How to reduce office waste

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The UK generates over 150 million tonnes of waste each year and it is estimated almost a fifth of that waste is generated by businesses. That’s over 30,000,000 tonnes of waste each year that could be wasted or enter landfill! This raises questions about how businesses can improve their waste strategy and their environmental credentials overall. The monetary cost of waste to UK companies should also serve as inspiration to act on it now. It has been estimated that the cost of waste for UK companies is 4 – 5% of turnover, when you factor in inefficiencies in raw material use, unnecessary use of energy and water, and poor waste disposal practices for products. So, what can businesses do to reduce business waste?

1. Find out where waste comes from

Speak to employees about waste and take the time to understand the areas of your business where waste is generated, and resources wasted. Only then can you understand the true extent and cost of your waste.

2. Create a waste management plan

Once you know what kinds of waste your business generates and how much it generates, you can put in place measures to reduce waste. This guide from CIPS is a good starting point to help you develop a waste management strategy.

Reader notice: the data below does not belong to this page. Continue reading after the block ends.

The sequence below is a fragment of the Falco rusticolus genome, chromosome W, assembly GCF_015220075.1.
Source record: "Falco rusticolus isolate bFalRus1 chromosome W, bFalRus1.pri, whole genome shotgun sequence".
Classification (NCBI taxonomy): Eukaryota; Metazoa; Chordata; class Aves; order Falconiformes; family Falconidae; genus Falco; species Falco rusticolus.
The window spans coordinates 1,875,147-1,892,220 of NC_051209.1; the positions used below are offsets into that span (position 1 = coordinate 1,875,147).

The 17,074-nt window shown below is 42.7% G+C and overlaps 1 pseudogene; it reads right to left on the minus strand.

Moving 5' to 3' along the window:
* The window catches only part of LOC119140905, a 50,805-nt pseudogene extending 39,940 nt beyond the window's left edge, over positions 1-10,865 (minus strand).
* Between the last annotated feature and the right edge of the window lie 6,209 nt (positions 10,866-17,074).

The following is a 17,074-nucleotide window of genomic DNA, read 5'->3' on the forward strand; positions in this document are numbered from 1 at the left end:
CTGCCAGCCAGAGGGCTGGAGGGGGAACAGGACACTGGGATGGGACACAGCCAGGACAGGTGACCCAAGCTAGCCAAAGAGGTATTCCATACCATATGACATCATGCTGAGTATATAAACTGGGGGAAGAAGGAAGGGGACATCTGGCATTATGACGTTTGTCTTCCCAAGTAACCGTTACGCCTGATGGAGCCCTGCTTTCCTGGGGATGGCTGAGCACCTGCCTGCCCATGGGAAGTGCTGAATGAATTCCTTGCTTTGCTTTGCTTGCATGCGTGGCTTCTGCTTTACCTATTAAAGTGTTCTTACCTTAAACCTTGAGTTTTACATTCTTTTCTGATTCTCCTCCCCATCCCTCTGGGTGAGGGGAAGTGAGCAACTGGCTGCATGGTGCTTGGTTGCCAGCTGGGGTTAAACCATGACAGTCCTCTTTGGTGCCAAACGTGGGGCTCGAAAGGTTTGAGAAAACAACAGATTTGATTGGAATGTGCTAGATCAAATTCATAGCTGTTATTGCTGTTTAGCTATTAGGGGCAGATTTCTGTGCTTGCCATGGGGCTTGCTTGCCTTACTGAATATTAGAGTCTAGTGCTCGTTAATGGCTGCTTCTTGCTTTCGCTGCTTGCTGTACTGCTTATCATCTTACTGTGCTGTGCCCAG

3. Have an employee training day

An office training day dedicated to waste and recycling is a great way to make recycling everyone’s business. It’s also important new employees are engaged early about recycling and waste to ensure everyone plays their part.

4. Use colour-coded bins

If your office has a kitchenette or diner, you can use separate bins for organic and non-organic waste to ensure what you recycle is sent to the right place. You can use colour codes for paper, tins and cans, plastics, textiles, food waste and electronics.

5. Put colour-coded bins everywhere

It isn’t enough to just have colour-coded bins in your kitchenette – you also need them in the workspace because people snack and drink at their desks. You will also need separate bins for ink cartridges, stationery and paper.

6. Remove personal bins

Personal bins are convenient but not great for recycling because they accumulate everything from banana skins to paper. By removing them, employees have no choice but to put their rubbish into a colour-coded recycling bin.

7. Recycle batteries

Batteries are recyclable but only if they are sent to the right place. Offices should have a dedicated collection point for old batteries, and these should be disposed of at the nearest Household Waste Recycling Centre. Alternatively, you can recycle them at a supermarket at their collection point. It’s completely free.

8. Use rechargeable batteries

If you get through a lot of AA, AAA, C, D and 9V batteries, you can slash the amount of battery waste you generate by using rechargeable batteries instead. Duracell and Panasonic Eneloop batteries come very highly rated.

9. Recycle electronics

Old printers, computers, keyboards, smartphones, tablets, cables, USB drives, televisions, projectors and servers can be recycled at a recycling centre for free. For cables, you should have a dedicated bin. You can have larger devices collected by your local council for a fee.